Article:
Atrial Catheters

Right and left atrial lines may be placed directly at the conclusion of CPB and are useful for measuring central venous pressure, left atrial pressure, and as a reliable long‐term source of venous access following complex procedures [7072]. Left atrial lines may be particularly helpful in the assessment of the circulatory adequacy of small left‐sided structures after attempts at rehabilitation of the left heart. A specific complication when using these lines is unrecognized migration of the catheter out of the atrium and into the pericardial space, which causes infusion of IV fluids and/or hyperalimentation into the pericardium and an insidious progressive cardiac tamponade. Bleeding from the atrium at the time of catheter removal may also occur, which can cause cardiac tamponade that may warrant emergency mediastinal exploration. With left atrial lines (or any IV line in a patient with residual right‐to‐left shunting), meticulous attention must be paid to avoiding the introduction of any air or particulate matter into the line that could cause coronary or cerebral arterial embolization. The left atrial line should not be used for routine administration of fluid or medications and, if obstructed, should not be flushed. The atrial lines should be removed with precautions for bleeding, including consideration for sedation so that the child does not cough or cry, ensuring there are no clotting abnormalities, consideration for having blood available, and timing the line removal when surgeons are available in the event that mediastinal exploration is needed. For patients with marginal postoperative cardiac output we have often left the sternum open, sealing the chest with a silastic patch. A left atrial line can be used until the time of chest closure.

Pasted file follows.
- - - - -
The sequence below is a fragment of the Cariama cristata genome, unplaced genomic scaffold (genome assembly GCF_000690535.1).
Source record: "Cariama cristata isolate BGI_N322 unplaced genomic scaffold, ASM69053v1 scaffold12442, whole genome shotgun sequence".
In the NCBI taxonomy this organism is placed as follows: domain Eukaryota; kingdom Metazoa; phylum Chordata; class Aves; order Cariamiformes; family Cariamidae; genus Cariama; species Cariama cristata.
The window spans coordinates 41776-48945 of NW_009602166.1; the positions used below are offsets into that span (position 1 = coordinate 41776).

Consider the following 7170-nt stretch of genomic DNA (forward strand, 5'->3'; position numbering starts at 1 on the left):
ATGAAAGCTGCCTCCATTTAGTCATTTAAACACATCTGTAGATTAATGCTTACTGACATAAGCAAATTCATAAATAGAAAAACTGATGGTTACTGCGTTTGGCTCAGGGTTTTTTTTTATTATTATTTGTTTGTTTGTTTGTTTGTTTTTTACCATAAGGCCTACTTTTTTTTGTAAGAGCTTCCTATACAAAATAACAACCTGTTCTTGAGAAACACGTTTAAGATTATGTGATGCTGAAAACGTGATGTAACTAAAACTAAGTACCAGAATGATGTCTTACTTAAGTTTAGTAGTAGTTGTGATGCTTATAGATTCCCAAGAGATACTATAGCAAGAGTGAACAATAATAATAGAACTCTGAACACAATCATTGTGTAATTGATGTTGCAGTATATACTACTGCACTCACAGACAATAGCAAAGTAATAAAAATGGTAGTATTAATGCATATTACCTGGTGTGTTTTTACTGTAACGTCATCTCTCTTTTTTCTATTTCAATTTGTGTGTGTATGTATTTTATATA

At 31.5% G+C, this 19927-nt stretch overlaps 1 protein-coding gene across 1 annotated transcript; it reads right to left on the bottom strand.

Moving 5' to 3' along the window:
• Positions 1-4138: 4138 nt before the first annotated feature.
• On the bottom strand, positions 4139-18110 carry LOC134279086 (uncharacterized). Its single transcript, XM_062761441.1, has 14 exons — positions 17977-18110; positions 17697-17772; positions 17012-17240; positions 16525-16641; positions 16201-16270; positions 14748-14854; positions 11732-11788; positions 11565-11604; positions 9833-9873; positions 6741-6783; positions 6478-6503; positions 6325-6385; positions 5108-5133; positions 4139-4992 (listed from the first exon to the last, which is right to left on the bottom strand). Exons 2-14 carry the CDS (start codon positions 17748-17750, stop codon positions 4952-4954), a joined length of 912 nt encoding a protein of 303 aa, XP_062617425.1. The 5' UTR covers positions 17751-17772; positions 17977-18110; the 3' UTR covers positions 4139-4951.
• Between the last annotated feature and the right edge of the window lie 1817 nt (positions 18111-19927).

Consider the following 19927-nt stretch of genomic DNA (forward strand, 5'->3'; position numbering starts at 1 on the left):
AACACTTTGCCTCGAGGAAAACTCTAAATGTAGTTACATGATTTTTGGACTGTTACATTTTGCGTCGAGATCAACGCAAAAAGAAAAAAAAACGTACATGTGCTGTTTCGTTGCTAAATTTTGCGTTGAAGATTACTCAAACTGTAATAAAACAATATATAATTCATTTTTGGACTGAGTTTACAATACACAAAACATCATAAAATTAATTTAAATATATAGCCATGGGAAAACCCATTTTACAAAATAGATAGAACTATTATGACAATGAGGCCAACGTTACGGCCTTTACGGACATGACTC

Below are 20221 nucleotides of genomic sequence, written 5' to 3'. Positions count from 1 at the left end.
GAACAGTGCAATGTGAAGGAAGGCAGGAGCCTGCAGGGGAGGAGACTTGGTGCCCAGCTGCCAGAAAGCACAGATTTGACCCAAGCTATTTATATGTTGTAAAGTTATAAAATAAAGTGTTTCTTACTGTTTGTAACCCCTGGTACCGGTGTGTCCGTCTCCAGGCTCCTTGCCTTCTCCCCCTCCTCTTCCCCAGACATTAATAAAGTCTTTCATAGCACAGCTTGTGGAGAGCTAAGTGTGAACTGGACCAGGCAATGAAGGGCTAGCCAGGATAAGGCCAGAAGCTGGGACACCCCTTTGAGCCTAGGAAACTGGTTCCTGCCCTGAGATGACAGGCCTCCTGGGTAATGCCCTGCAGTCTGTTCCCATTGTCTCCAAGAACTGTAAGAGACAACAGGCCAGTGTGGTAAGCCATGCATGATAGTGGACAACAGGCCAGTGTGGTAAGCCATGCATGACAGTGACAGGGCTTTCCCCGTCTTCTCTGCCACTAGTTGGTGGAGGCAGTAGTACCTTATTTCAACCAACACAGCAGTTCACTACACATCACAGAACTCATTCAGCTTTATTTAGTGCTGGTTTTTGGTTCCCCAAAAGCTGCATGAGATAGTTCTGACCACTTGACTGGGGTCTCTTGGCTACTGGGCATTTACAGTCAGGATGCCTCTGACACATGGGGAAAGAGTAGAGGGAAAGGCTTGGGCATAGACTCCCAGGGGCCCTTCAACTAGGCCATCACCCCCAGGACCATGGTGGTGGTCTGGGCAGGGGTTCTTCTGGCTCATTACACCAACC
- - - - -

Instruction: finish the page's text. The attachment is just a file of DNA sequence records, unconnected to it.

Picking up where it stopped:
Pulmonary Artery Catheter

Pulmonary artery catheters are rarely used in the current era following congenital heart surgery. Instead, transthoracic echocardiograms are more commonly used to obtain an intermittent, noninvasive assessment of pulmonary artery pressures. Potential relative indications for placement of pulmonary artery catheters include patients with an elevated preoperative PVR or those in whom residual left‐to‐right shunting is anticipated (e.g., multiple muscular ventricular septal defects). A flow‐directed Swan–Ganz catheter may be passed through either the subclavian vein or internal jugular vein into the pulmonary artery. Alternatively, the catheter can be placed directly into the pulmonary artery through the right ventricular outflow tract or through the right atrium at the time of surgery. The pulmonary artery catheter can be used for measurement of pulmonary capillary wedge pressure (PCWp), pulmonary artery pressure (Pap) and cardiac output (CO), or for quantification of residual left‐to‐right shunting. If placed directly through the right ventricle free wall, the pulmonary artery catheter is often removed 48–72 hours after the procedure, while the mediastinal chest tubes are still in place and while observing similar precautions for bleeding as with the atrial lines.